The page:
IntroductionThe Mount Everest Case Study focuses on two mountaineering companies, Mountain Madness and Adventure Consultants and the tragedy, which befell them on May 10 1996 leading to the death of five climbers while trying to reach the final summit of Mount Everest. Two of the five victims were Scott Fischer and Rob Hall, leaders of the two companies. Rob Hall was the leader of the adventure consultants whereas Scott Fischer was the leader of Mountain Madness. The Mount Everest climbers certainly were prepared for the moderate weather variations. Their equipment and clothing were designed for the environmental conditions in which they were climbing to a point.
The sudden storm as well as the accompanying wind and snow were too much for the climbers and overwhelmed the capacity of their equipment to assist them with their situation. The weather has become horrific: wind chill registered 100 degrees Fahrenheit below zero and white out conditions where the snow blew very thickly, that it was impossible to see (Roberto & Carioggia, 2003, p. 13). Other than the human errors made, numerous interlinked failures occurred within the human, natural and technological systems in the expedition.
The complexity of all these systems made failure inevitable. The three cognitive biases-the overconfidence bias, the sunk cost effect, and the recency effect played a specific important part in the tragedy. Case Study QuestionsQuestion 1Numerous factors led to the tragedy including the weather, different ability of the climbers as well as sickness. One of the most apparent causes of the loss of lives was actions undertaken by the company leadership. Neither Fisher nor Hall enforced or established a turnaround time for the team leaders attempting to reach the summit.
Both the leaders failed to turn their team around at 2pm although it was common practice. Before the tragic expedition, the two often spoke about the importance of setting a preset turnaround time to circumvent dangerous incidences. Fischer has a Two-O’clock Rule, which stated that if the team was not on the summit by two then it was time to turn around because darkness was nobody’s ally. Hall also lectured climbers on significance of setting a preset turnaround time on the summit day (Roberto & Carioggia, 2003, p. 8).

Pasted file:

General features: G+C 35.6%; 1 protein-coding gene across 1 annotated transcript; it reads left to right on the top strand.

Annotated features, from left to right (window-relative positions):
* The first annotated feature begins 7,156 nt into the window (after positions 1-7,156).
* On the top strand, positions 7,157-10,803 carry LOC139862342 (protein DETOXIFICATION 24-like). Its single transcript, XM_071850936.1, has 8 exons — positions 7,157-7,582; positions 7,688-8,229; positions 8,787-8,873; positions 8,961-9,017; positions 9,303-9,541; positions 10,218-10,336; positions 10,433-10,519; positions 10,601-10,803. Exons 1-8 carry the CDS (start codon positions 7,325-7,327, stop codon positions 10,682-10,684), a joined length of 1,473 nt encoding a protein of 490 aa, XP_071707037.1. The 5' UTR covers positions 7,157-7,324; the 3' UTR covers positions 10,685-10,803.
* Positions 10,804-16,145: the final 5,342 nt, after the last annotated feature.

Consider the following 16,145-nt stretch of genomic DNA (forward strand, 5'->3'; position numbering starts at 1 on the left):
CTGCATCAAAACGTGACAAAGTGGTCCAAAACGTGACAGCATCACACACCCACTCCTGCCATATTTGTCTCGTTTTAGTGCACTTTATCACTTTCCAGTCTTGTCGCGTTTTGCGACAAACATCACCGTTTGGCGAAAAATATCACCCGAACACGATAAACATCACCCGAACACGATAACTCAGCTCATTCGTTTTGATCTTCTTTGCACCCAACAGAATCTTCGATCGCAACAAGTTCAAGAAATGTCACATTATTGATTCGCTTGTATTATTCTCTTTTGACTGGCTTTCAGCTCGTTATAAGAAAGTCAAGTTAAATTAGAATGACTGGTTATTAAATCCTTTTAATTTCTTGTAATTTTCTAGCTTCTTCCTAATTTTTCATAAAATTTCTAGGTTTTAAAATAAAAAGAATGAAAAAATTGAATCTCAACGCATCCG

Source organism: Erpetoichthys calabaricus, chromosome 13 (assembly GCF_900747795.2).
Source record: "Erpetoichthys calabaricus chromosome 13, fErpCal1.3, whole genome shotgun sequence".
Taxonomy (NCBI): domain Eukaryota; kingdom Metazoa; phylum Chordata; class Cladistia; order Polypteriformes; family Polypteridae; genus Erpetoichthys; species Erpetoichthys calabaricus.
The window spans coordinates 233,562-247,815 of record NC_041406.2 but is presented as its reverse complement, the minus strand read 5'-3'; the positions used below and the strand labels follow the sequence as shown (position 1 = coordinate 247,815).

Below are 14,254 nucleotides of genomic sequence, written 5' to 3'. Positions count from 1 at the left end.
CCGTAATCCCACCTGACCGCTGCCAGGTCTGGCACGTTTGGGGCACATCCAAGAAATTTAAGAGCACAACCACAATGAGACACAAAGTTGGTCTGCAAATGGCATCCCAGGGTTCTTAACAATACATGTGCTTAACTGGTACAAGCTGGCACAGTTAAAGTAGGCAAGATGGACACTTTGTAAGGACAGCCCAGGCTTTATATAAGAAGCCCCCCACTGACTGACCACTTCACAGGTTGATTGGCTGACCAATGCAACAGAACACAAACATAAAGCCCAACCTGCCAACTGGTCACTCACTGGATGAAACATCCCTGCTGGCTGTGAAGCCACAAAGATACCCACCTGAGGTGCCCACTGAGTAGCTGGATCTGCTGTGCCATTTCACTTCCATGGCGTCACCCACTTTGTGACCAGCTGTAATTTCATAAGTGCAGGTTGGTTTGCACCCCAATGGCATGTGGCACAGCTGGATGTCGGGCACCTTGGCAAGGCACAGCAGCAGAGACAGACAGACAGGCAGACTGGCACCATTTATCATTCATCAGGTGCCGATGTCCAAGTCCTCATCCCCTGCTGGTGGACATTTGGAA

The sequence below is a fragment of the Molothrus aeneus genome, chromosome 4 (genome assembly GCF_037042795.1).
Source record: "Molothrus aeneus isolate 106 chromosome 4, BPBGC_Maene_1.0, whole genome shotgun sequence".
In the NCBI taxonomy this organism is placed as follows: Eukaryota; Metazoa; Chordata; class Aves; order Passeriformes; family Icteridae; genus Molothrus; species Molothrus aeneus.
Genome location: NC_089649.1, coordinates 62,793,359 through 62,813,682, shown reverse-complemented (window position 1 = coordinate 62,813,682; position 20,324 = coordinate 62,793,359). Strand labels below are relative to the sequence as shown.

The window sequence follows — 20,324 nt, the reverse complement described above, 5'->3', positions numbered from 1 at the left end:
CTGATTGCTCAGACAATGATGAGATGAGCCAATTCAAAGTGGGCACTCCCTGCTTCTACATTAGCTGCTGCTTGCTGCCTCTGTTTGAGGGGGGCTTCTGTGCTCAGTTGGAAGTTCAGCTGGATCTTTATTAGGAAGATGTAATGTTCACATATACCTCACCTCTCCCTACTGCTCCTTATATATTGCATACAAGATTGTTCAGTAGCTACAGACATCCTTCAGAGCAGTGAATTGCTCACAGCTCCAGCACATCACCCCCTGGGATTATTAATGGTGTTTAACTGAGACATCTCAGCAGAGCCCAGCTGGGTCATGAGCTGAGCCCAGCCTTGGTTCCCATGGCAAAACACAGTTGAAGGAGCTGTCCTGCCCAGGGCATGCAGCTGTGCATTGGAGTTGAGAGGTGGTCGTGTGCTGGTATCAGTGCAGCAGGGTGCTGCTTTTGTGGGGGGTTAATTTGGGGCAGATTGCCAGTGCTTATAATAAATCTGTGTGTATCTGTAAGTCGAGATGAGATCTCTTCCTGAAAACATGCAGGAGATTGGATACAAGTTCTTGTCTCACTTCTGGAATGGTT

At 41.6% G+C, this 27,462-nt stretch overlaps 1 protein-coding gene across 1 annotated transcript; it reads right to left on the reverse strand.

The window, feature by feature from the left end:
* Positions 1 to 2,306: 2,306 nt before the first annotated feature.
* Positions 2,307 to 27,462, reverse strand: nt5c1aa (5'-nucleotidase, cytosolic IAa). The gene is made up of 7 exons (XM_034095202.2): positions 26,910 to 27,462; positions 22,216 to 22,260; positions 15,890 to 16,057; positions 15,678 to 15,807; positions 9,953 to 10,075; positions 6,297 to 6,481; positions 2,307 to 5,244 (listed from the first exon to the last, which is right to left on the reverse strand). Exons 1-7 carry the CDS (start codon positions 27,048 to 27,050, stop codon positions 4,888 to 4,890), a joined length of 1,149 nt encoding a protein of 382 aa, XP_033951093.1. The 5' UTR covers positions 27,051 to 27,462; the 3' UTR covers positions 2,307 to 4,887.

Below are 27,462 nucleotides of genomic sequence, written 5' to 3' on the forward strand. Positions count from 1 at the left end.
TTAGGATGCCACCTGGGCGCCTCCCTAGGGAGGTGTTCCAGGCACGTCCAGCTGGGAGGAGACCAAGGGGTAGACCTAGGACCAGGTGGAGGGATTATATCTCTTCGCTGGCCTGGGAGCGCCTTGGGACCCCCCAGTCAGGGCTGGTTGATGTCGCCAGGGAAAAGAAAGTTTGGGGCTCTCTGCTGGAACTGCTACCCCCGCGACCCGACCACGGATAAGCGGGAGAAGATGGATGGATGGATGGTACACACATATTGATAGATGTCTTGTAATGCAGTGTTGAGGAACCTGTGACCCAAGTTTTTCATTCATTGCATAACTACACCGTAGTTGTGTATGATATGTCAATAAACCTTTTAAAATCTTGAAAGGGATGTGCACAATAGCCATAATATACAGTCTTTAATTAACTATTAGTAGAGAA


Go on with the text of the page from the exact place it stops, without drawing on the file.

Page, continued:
The climbers and the other guides did not also demand or suggest that the teams turn around at 2pm. The members of the two teams, including both expedition leaders made a mistake, which groups in most situations make when they face sunk costs such as energy, time, as well as money spent: they persisted on to the summit past the predetermined turnaround time for allowing a safe descent. There was an increase of commitment of the leaders and climbers to a losing cause as they both decided to push on with poor choices as opposed to abandoning their plan to reach the summit as they already has considerable resources invested.
Both Mountain Madness and Adventure Consultants faced was a failure in leadership as well as team dynamics considering the high stakes environment in which the team operated. Hall and Fisher were skilled high-altitude climbers who were overconfident yet they perished during the ascent to the summit of Everest because of poor leadership decisions. The link between leadership, group dynamics, and decision-making is quite apparent in the Everest case study.
Natural forces also led to the loss of the lives- the climbers had assumed that they would enjoy a remarkably good weather because in recent years this had been the case. This led the climbers to underestimate the chance of dangerous storms.